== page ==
¶The .xiii. Chapter.
GOd hath put y• goods of this worlde into the ritche mens hands,* that they shuld distri∣bute part of them to the pore peo¦ple. They ar the stewards of god and the dispensatours of his trea¦sures, that they conueniently ly∣uing of them, shuld also with the distribucion of part of them com∣forte the nedy members of Christ If they spend them otherwise thē God hath appointed in his word they shall render a streyghte ac∣countes for it to the highe iudge Christe. They haue nothynge at all, but that they shall be cal∣led too accountes for it euen too the vttermooste farthynge.
If they bee not founde to haue*Page [unnumbered] vsed theyr talente wel, and vnto the profit of other they shal with that vnprofitable seruaunte of the Gospell bee caste into vtter darckenes, where wepynge and gnashinge of teethe shall be. If they be proued vnmercifull and negligent in the destribucion of the worldlye goodes, surely they shalbe caried with the rich glotō of whom blessed Luke speaketh in the gosple vnto hel,* and there burne in suche cruell and bytter flames, as the fire wherof shal ne¦uer be quenched,* neither shal the worme which shal gnaw the con∣sciences of them that are ther, die at any time, as the prophet saith.
What cause then haue the ritch menne to boaste themselfes and to glory of theyr worldly goodes or to auaunce them selues aboue Page [unnumbered] other for theyr possessions sake? C•••es none at all, more then a greate mans seruaunte hathe, to whome his Lorde and Master hathe committed hys goodes for a certayne space to kepe, the ser∣uant loking at euery hour▪ when his master wil cal him to accoūts and require them of him againe.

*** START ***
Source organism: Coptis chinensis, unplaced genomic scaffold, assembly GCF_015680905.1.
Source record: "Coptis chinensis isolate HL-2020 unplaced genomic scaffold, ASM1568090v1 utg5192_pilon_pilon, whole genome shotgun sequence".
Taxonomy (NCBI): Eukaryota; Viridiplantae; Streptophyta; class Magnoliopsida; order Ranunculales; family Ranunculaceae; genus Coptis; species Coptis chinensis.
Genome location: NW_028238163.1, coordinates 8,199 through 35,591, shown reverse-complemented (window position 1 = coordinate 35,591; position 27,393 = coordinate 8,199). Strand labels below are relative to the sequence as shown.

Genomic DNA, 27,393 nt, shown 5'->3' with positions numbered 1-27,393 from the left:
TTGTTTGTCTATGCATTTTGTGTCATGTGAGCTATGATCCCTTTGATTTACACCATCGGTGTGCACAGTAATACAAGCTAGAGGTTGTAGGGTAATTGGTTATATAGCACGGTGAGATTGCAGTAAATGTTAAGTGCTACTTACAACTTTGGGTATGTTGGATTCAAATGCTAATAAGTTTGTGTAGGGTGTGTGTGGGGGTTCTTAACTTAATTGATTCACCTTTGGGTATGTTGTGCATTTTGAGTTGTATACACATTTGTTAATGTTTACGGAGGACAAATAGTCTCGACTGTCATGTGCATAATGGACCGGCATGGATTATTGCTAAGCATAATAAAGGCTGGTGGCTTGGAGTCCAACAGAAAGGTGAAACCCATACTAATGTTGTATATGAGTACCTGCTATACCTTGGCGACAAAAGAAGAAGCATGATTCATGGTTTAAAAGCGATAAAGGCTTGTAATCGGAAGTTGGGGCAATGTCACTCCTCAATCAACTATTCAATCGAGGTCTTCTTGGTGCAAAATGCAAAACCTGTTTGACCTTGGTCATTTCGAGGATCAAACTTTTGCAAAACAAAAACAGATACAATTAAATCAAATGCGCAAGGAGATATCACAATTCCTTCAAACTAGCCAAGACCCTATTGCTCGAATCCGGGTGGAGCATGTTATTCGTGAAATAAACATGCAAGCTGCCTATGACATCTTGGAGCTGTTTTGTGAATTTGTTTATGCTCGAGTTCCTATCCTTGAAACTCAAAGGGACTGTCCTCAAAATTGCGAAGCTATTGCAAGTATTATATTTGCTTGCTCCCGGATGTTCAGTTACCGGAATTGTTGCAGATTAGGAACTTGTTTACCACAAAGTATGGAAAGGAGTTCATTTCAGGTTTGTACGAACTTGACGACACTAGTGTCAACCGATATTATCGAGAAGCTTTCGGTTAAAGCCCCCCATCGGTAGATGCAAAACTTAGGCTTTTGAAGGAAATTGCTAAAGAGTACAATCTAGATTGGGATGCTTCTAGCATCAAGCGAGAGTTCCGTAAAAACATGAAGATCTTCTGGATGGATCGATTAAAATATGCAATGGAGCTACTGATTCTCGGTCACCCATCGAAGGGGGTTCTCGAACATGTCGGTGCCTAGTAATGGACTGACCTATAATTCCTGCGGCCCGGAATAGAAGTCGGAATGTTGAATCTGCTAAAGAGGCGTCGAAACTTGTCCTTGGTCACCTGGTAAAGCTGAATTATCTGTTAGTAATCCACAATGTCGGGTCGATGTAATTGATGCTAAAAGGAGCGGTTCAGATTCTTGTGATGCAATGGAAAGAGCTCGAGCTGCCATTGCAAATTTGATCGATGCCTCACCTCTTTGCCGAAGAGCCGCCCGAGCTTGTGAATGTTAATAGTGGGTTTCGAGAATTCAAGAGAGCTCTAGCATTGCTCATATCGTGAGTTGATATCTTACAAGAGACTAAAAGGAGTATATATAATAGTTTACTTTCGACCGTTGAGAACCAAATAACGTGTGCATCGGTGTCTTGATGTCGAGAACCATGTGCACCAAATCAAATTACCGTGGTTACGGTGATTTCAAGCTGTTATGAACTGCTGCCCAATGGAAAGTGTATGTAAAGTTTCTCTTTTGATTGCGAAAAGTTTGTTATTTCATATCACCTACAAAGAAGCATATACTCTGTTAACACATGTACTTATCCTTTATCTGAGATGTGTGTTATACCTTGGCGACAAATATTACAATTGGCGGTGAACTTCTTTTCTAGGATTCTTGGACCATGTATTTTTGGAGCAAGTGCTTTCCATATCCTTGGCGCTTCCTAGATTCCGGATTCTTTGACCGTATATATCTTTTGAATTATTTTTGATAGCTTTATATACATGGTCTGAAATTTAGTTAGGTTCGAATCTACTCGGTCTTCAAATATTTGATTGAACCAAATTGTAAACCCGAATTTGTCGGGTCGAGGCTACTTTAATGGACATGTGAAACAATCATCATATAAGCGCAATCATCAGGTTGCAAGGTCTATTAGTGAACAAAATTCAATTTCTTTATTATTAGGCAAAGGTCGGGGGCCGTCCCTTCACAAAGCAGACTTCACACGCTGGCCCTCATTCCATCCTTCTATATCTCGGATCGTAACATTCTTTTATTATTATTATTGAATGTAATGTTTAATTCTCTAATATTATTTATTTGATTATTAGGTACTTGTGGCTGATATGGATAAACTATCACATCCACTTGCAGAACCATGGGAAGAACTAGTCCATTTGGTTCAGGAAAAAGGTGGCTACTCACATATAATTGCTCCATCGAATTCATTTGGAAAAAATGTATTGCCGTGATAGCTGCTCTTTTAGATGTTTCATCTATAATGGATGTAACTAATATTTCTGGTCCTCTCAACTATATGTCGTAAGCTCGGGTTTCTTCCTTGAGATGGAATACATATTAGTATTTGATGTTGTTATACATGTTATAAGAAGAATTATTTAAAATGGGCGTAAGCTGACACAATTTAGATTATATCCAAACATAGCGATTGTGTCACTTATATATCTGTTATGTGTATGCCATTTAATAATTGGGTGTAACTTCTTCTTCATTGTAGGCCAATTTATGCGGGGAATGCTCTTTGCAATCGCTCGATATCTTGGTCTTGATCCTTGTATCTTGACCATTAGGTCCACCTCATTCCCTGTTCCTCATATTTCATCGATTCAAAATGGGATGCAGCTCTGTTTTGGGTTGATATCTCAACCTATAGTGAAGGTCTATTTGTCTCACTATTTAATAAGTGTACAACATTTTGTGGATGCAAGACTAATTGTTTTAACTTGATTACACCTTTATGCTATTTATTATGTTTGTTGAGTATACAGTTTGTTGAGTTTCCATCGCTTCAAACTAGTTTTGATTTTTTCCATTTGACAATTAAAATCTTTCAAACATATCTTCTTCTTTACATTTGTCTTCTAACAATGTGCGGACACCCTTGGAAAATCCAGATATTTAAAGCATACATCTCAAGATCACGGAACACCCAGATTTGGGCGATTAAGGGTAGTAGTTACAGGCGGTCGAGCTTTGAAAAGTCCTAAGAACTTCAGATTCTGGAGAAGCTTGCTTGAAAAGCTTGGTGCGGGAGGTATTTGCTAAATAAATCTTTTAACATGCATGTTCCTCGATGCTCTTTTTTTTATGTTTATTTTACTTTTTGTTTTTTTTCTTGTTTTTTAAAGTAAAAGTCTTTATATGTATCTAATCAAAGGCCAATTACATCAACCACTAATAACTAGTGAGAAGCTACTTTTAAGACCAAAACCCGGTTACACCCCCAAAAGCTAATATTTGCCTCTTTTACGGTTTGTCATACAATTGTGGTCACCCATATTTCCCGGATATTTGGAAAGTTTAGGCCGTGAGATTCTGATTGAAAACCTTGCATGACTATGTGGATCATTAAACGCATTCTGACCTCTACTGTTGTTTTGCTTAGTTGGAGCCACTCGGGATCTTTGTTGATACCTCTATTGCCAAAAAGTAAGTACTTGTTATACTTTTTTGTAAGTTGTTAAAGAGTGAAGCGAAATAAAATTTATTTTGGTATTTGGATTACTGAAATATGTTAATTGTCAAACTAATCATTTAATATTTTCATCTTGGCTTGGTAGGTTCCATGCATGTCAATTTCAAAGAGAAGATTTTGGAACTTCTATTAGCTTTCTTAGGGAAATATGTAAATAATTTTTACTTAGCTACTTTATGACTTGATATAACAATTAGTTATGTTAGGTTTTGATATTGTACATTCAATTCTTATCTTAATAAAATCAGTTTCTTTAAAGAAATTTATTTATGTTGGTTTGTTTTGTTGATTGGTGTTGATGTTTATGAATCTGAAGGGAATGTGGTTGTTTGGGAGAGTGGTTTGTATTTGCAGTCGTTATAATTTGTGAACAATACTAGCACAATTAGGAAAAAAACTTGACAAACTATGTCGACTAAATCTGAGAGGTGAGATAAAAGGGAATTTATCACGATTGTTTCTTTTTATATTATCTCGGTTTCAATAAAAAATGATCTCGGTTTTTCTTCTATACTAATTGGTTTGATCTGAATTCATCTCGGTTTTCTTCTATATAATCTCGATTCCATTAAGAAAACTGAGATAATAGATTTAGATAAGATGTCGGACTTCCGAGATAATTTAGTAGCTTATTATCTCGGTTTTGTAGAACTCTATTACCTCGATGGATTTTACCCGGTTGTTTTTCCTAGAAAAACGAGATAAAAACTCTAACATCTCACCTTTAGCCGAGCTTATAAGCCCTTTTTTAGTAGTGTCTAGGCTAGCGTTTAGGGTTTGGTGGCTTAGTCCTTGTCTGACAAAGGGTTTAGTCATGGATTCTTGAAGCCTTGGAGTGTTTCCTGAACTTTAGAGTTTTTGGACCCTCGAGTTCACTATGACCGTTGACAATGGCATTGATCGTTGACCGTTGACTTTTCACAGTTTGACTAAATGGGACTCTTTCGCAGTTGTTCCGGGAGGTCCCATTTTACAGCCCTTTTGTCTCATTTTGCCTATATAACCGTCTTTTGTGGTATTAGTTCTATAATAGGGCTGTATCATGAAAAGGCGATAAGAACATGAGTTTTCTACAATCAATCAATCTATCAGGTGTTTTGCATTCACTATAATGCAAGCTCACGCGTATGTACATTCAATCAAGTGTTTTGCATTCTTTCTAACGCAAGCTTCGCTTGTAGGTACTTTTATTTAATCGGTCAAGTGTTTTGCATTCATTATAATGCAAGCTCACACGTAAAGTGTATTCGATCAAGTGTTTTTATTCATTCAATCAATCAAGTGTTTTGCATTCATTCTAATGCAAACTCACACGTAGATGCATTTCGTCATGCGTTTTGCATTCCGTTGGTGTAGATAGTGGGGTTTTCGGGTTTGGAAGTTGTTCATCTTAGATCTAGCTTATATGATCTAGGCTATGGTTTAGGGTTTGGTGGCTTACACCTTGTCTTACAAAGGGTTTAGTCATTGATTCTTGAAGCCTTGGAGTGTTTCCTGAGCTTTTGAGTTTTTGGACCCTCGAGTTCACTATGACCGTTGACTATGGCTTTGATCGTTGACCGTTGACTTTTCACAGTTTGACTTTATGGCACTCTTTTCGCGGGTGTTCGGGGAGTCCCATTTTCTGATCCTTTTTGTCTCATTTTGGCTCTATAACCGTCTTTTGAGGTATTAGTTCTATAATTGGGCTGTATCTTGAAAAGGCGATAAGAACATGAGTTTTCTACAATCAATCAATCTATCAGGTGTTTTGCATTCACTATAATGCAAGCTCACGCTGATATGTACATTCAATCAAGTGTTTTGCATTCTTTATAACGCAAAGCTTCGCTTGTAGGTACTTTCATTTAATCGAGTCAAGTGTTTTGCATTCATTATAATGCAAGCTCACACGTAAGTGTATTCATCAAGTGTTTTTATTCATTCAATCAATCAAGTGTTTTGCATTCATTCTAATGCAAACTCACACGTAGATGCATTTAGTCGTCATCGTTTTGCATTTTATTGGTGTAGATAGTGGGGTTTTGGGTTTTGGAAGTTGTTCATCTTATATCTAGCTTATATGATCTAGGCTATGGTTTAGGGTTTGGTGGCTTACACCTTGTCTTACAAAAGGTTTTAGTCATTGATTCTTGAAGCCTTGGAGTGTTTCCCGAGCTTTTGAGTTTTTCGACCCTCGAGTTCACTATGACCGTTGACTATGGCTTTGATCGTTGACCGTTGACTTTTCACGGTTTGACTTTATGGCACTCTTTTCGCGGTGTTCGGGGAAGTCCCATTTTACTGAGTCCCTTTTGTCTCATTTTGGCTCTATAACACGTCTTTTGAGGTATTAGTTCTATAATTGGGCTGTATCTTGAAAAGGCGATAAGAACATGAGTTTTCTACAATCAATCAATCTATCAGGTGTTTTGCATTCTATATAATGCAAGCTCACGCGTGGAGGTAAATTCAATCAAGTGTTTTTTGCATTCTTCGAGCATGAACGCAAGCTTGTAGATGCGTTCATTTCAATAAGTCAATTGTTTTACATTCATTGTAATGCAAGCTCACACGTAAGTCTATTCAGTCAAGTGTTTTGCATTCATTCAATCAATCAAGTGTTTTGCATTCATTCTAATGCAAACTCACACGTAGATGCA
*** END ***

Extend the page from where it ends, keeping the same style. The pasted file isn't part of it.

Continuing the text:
Basilius Magnus hathe a no¦table sentence,* and it is this: He is a very the•e and a robber, saith he, which maketh that thing hys own that he hath receiued to des∣tribute and giue abrode.* For the bread that thou retainest & kepest is the bread of the hongri, ye gar∣ment, which y• kepest in thy chest, is the garmente of the naked, the sho that is mould with the, is the shoo of him that is vnshod, & the moni, which y• hidest in the groūd Page [unnumbered] is the mony of the nedye. More∣ouerthou doest iniury and plain wrong to so many as thou forsa∣kest, when thou art able to helpe them. Here to pertayneth the sai∣yng of the wyseman.* The bread of the nedy, is the lyfe of y• poore, he that defraudeth him of it, is a manslear. God also by the Pro∣phet teacheth, that that fast plea∣seth hym best whych is accompa¦nied wyth the workes of mercye saying:* Breake thy bread to the hungry, and lead the nedye and wayefaring into thy house. Whē th•u seest a naked manne couer hym, and despyse not thy fleshe. Mark that he sayth:* Breake thy bread to the hongrye. Certayne that expound this text, saye that thou then breakest thy breade to the hungry, when thou so fastest, Page [unnumbered] that thou sparest from thine own belly to gyue to the pore hongry man, For a Christen man ought to be no les careful for the poore, then for him selfe. We therefore do breake our bread to the hon∣grye, when wee gyue hym that, whych we our selues necessaryly shoulde haue eaten. So that to annoynte our head, is to breake our bread to the hongri, to lodge the poore in oure house, to gyue clothes to the naked, and to com∣forte accordynge to oure habily∣tye so manye as haue neede of our helpe. Unto these workes of mercy doth our Sauiour Christ exhort vs in the Gospel, saying: when thou makest a dynner or a supper,* cal not thy fryendes, nor thy brethren, neyther thy kyns∣folke, nor thy rytch neyghbours, Page [unnumbered] leaste they also bid the againe, & a recompence be made the But when thou makeste a tea••e, call the pore, the feble, the lame, and the blinde, and thou shalt be hap¦pye, for they can not recompence the. But thou shalt be recompen∣sed at the resurreccion of the •igh¦teous. Again he sayeth, geue al∣mes of those things ye haue and beholde all thinges are cleane vnto you.* But of this we shal en∣treate more largelye when we come to the true vse of fastinge.